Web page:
MC: Johannes Völz: Aestheticizing Insecurity
Jan 31, 2017
from 10:00 to 02:00
|Where||Phil I, GCSC, R.001|
|Contact Name||Melanie Hartmann|
|Add event to calendar||
**This event is part 3 of the series “Spatializing Security and Terror” in cooperation with the SFB “Dynamics of Security”**
Part 1 of the event series: Reading Retreat, December 13, 2016 (10am-5pm)
Part 2 of the event series: Roundtable discussion on December 14, 2016 (1-3pm) with Prof. Bernd Belina (Frankfurt), Prof. Stuart Elden (Warwick), Prof. Peter Haslinger (Marburg), Moderation: Prof. Andreas Langenohl (Gießen)
This master class seeks to explore what literary and cultural studies can contribute to the study of security. To this end, we will review how security has been conceptualized in two academic fields: first, we will discuss some of the premises and assumptions underlying influential theories in the IR subfield of “security studies” and its various branches (realism, liberalism, constructivism); second, we will focus on some approaches wide-spread in the humanities, particular those that work with the idea of a “culture of fear.” The goal of the master class is to challenge both of these traditions of security scholarship by taking into account the insights gained from the perspective of literary aesthetics: by looking at ways in which threat and security are often staged in literature, we can begin to conceptualize a desire for insecurity that upends the normative valuations which most established theories accord to the twin terms of ‘security’ and ‘insecurity.’ Our literary test case will be Don DeLillo’s recent (and slim) novel Cosmopolis (2003).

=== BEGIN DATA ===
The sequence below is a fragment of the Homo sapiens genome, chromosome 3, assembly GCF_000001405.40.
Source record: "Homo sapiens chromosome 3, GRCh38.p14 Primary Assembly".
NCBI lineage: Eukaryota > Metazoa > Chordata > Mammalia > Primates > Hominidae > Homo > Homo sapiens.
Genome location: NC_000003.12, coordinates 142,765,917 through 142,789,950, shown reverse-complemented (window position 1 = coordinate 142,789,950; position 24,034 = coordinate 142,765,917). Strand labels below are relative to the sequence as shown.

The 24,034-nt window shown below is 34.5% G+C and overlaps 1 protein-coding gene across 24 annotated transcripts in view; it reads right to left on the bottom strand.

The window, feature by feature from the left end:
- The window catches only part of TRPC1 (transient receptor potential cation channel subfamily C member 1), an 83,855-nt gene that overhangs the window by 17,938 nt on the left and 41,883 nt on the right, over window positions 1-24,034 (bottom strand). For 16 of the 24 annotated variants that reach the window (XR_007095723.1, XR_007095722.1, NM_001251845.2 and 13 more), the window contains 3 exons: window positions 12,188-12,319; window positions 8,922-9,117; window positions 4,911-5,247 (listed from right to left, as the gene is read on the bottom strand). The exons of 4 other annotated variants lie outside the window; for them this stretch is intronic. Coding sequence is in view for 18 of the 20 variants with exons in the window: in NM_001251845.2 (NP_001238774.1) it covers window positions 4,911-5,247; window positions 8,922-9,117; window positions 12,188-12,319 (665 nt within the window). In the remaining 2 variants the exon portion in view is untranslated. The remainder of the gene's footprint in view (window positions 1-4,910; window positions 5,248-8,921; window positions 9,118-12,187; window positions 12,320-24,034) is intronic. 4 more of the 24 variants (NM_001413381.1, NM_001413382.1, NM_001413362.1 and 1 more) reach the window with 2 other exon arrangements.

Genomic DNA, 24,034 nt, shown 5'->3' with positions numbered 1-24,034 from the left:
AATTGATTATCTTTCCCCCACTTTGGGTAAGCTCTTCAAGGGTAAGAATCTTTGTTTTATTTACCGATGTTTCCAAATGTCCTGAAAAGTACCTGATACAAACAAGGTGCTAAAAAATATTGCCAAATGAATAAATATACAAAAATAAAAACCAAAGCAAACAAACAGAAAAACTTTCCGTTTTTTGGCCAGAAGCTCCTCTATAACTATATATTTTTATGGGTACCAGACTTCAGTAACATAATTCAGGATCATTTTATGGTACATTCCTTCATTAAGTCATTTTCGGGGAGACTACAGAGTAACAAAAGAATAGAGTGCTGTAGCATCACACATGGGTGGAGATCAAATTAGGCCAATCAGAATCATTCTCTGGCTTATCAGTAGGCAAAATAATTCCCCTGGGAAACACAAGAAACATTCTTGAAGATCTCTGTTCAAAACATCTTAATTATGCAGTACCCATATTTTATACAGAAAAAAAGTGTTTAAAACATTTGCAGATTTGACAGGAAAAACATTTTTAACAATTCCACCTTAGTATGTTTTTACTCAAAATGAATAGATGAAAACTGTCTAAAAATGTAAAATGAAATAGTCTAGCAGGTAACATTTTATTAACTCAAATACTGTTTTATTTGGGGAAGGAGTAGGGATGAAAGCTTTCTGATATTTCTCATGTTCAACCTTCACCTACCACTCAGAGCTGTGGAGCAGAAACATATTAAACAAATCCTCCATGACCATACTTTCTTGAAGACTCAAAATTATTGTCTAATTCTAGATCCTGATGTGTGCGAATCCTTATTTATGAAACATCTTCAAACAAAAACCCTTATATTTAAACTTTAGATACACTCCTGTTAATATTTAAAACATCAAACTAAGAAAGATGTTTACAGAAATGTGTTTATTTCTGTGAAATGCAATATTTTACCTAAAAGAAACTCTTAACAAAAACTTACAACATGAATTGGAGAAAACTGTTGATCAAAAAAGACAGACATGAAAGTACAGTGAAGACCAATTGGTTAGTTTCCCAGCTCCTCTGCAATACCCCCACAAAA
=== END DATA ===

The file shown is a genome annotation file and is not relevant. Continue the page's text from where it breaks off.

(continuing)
Johannes Voelz is Heisenberg-Professor of American Studies, Democracy, and Aesthetics at the Institute of English and American Studies at Goethe-Universität Frankfurt am Main. He is the author of two monographs, The Poetics of Insecurity: American Fiction and the Uses of Threat (forthcoming from Cambridge University Press) and Transcendental Resistance: The New Americanists and Emerson’s Challenge (University Press of New England, 2010). Moreover he is the editor of a special issue of the journal Telos on Security and Liberalism (published in March 2015) and of a special issue of Amerikastudien/American Studies on Chance, Risk, Security: Approaches to Uncertainty in American Literature (published in October 2016). In addition, he has co-edited several volumes of essays, most recently The Imaginary and Its Worlds: American Studies after the Transnational Turn (with Laura Bieger and Ramón Saldívar; University Press of New England, 2013).
//PD Dr. Johannes Völz (Frankfurt)